National Children’s Day UK is all about the importance of a healthy childhood and how we need to protect the rights and freedoms of children in order to ensure that they can grow into happy, healthy adults.

You can run any big or small activity or event that you want for the week up to and including the day – but don’t forget to let us know what you are up to!

From small family get-togethers to local community events and talks – it’s a great opportunity to raise awareness about projects you are running or things you care about.

Little Forest Folk – CPD Training

We recently gave a presentation and delivered a workshop at the National Associate of Head Teachers conference and as such, requests for individual training and site visits have been coming in thick and fast. Our capacity to cope with the level of enquiries has officially hit its limit!

In response, as we know so many of you are extremely keen to see what we do at Little Forest Folk, to feel inspired and to ask those burning ‘how do you..?’ questions, we are excited to announce the launch of Little Forest Folk training days.

Little Forest Folk training days will take place in Wimbledon, South West London on selected dates in 2018 for small groups limited to a maximum of 16 attendees per training day.

Cost: £40 Half Day / £125 Full Day

Family Forest School

Family Forest School for children aged 0-7 yrs with accompanying adult / parent / carer

Join us for our all year round Family Forest School, set in private National Trust Woodland.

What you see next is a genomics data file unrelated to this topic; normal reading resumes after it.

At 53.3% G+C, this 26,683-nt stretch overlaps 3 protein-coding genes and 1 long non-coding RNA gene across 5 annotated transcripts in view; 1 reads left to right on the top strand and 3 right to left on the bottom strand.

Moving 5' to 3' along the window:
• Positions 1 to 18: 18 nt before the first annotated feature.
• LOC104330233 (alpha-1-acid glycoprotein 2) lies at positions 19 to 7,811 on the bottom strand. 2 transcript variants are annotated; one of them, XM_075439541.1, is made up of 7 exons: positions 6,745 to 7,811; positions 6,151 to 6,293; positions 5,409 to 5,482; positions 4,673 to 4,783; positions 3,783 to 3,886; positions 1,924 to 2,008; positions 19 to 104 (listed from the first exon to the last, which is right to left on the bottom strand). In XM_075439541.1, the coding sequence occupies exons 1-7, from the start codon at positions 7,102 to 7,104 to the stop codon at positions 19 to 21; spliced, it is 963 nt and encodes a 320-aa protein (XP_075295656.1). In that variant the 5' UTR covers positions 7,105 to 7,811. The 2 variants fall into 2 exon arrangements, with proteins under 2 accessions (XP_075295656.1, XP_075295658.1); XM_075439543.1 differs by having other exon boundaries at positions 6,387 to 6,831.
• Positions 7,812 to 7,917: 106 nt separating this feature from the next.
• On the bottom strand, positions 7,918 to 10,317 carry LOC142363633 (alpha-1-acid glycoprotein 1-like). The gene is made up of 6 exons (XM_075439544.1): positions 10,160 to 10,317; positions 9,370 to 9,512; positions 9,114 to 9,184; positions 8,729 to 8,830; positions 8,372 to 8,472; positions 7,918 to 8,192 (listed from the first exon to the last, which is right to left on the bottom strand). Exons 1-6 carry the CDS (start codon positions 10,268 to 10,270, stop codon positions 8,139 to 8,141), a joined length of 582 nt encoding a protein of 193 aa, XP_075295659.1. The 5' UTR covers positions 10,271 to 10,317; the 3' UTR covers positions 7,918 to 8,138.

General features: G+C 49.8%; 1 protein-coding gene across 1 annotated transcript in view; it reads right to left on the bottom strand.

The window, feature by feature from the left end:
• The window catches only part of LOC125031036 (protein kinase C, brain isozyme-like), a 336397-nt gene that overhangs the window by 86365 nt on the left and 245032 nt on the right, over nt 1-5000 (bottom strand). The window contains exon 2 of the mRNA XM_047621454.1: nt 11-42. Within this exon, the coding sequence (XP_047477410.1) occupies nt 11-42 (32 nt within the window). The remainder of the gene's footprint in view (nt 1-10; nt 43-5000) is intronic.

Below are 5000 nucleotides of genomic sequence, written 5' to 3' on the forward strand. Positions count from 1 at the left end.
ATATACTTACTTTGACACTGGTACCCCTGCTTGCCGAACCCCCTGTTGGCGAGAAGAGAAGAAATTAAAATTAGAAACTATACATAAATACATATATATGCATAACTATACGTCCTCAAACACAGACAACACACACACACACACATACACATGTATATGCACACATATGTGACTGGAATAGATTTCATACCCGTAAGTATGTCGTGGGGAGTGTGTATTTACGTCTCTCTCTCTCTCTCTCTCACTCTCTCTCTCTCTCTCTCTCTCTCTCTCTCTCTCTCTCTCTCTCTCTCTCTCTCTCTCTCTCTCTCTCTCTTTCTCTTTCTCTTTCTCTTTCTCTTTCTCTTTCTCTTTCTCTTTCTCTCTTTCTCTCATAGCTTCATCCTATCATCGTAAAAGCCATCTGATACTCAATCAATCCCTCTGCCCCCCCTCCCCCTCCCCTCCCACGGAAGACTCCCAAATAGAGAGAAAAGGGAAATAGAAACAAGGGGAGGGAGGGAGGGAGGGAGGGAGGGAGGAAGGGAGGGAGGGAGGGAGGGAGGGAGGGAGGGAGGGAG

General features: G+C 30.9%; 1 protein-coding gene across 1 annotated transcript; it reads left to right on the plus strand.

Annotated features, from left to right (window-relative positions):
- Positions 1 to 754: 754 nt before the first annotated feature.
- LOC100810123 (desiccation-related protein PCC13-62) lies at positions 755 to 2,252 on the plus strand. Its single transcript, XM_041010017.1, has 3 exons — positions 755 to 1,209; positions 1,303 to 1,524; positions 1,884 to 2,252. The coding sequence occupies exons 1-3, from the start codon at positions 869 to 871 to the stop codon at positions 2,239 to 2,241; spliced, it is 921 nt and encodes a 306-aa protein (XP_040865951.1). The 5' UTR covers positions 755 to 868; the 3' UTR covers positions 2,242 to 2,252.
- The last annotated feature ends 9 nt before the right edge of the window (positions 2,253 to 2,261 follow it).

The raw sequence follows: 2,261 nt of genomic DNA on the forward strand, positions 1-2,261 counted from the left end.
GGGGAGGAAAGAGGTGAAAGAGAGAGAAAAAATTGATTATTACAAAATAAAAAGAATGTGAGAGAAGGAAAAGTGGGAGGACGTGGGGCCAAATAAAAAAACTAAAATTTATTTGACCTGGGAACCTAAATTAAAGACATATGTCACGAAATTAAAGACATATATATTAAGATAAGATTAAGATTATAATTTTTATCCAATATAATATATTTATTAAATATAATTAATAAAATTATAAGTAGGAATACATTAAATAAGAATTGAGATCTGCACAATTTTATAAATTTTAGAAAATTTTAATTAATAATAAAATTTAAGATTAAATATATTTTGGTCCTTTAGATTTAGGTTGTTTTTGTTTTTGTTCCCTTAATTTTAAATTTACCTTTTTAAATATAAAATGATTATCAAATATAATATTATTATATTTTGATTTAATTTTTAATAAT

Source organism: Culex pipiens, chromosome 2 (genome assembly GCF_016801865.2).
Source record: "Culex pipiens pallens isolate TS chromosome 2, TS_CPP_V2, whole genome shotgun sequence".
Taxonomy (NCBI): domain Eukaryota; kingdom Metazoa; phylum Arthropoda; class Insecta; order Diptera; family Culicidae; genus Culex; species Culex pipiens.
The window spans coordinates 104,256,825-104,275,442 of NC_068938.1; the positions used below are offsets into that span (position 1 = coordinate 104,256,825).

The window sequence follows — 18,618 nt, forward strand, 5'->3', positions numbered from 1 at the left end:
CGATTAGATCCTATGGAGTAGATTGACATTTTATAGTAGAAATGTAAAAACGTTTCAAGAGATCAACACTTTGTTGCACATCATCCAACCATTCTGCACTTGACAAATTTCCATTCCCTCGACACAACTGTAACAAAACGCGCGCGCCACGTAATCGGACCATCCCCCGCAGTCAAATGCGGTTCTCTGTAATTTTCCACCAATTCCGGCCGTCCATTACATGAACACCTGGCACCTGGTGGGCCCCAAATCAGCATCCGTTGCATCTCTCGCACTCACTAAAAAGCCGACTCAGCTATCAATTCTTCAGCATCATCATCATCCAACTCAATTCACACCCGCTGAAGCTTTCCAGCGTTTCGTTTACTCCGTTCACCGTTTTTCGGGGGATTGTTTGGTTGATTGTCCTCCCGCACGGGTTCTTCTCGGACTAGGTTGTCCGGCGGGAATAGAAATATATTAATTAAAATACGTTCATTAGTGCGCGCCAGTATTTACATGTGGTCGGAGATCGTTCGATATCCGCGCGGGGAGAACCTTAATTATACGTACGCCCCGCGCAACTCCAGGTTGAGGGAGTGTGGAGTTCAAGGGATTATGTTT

We will be tracking animals, playing woodland games, making woodland crafts and toys out of wood and natural materials, using tools, cooking over a campfire, telling tall tales, exploring, climbing, wandering, hanging out in the hammock, bug hunting, swinging, meeting like minded kids and their parents / carers, making friends having a hot drink and snacks and chatting round the campfire.

It’s a relaxed session and you are welcome to play freely and chat and join in with optional led activities if you wish. Babies, feeding mums, ASD, visible or non visible additional needs friendly – just let us know if we can help out.

All of this means we will be developing crucial social, emotional intelligence, musical and rhythm skills, co-ordination and physical skills; core muscle, gross muscle, fine motor skills; communication skills, understanding and love of the natural world, adventures and ability to judge risk while we are playing (something that is missing from modern life); developing resilience, independence, self esteem and confidence. But as this is done through play and the facilitation of our qualified Forest School Leaders, you and your children will be having a fabulous time!

Every Tuesday in term time. 1230 – 1415.
The Long Shrubbery National Trust Woodland, Coleshill, Oxfordshire SN6 7PT
£6 per session
Booking essential via vickibrightwood@gmail.com

Resilience Outdoor Alternative Education

Outdoor Education programme for Alternative Education Provision.

Designed for ASD, ADHD, SEMH participants.

Incorporating elements of Forest School, Outdoor Learning and John Muir Awards, we focus on building resilience through development of self esteem, self confidence, understanding of the world, emotional literacy, new perspectives, communication and physical skills.